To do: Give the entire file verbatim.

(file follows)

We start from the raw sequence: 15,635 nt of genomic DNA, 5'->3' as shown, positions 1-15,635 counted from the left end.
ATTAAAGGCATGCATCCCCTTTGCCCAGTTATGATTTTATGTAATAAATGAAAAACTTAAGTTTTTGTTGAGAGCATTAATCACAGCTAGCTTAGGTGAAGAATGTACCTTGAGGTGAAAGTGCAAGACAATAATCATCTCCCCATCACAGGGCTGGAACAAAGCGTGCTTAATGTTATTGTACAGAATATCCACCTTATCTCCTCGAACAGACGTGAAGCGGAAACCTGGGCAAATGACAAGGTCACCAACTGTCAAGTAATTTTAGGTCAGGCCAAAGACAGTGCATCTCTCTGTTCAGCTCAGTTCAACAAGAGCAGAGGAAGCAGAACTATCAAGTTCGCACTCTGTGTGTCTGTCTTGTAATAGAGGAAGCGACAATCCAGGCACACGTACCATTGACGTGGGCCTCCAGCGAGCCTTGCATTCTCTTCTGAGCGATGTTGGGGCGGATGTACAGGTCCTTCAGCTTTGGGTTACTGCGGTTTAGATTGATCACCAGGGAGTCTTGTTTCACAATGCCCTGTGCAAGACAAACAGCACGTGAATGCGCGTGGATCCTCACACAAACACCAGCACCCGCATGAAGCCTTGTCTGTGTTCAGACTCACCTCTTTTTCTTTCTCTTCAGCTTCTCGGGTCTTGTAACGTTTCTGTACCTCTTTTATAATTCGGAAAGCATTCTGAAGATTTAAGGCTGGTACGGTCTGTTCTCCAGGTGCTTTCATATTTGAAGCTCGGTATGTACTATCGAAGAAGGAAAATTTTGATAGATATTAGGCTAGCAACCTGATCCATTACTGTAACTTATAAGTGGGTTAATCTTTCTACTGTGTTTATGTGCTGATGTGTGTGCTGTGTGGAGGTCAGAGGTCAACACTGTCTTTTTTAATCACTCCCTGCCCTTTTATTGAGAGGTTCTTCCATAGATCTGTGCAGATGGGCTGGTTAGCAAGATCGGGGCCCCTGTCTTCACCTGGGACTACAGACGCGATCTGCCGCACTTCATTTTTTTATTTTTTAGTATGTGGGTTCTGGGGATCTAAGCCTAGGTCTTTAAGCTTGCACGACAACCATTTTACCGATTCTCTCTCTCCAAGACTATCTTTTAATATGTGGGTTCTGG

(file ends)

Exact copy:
We start from the raw sequence: 15,635 nt of genomic DNA, 5'->3' as shown, positions 1-15,635 counted from the left end.
ATTAAAGGCATGCATCCCCTTTGCCCAGTTATGATTTTATGTAATAAATGAAAAACTTAAGTTTTTGTTGAGAGCATTAATCACAGCTAGCTTAGGTGAAGAATGTACCTTGAGGTGAAAGTGCAAGACAATAATCATCTCCCCATCACAGGGCTGGAACAAAGCGTGCTTAATGTTATTGTACAGAATATCCACCTTATCTCCTCGAACAGACGTGAAGCGGAAACCTGGGCAAATGACAAGGTCACCAACTGTCAAGTAATTTTAGGTCAGGCCAAAGACAGTGCATCTCTCTGTTCAGCTCAGTTCAACAAGAGCAGAGGAAGCAGAACTATCAAGTTCGCACTCTGTGTGTCTGTCTTGTAATAGAGGAAGCGACAATCCAGGCACACGTACCATTGACGTGGGCCTCCAGCGAGCCTTGCATTCTCTTCTGAGCGATGTTGGGGCGGATGTACAGGTCCTTCAGCTTTGGGTTACTGCGGTTTAGATTGATCACCAGGGAGTCTTGTTTCACAATGCCCTGTGCAAGACAAACAGCACGTGAATGCGCGTGGATCCTCACACAAACACCAGCACCCGCATGAAGCCTTGTCTGTGTTCAGACTCACCTCTTTTTCTTTCTCTTCAGCTTCTCGGGTCTTGTAACGTTTCTGTACCTCTTTTATAATTCGGAAAGCATTCTGAAGATTTAAGGCTGGTACGGTCTGTTCTCCAGGTGCTTTCATATTTGAAGCTCGGTATGTACTATCGAAGAAGGAAAATTTTGATAGATATTAGGCTAGCAACCTGATCCATTACTGTAACTTATAAGTGGGTTAATCTTTCTACTGTGTTTATGTGCTGATGTGTGTGCTGTGTGGAGGTCAGAGGTCAACACTGTCTTTTTTAATCACTCCCTGCCCTTTTATTGAGAGGTTCTTCCATAGATCTGTGCAGATGGGCTGGTTAGCAAGATCGGGGCCCCTGTCTTCACCTGGGACTACAGACGCGATCTGCCGCACTTCATTTTTTTATTTTTTAGTATGTGGGTTCTGGGGATCTAAGCCTAGGTCTTTAAGCTTGCACGACAACCATTTTACCGATTCTCTCTCTCCAAGACTATCTTTTAATATGTGGGTTCTGG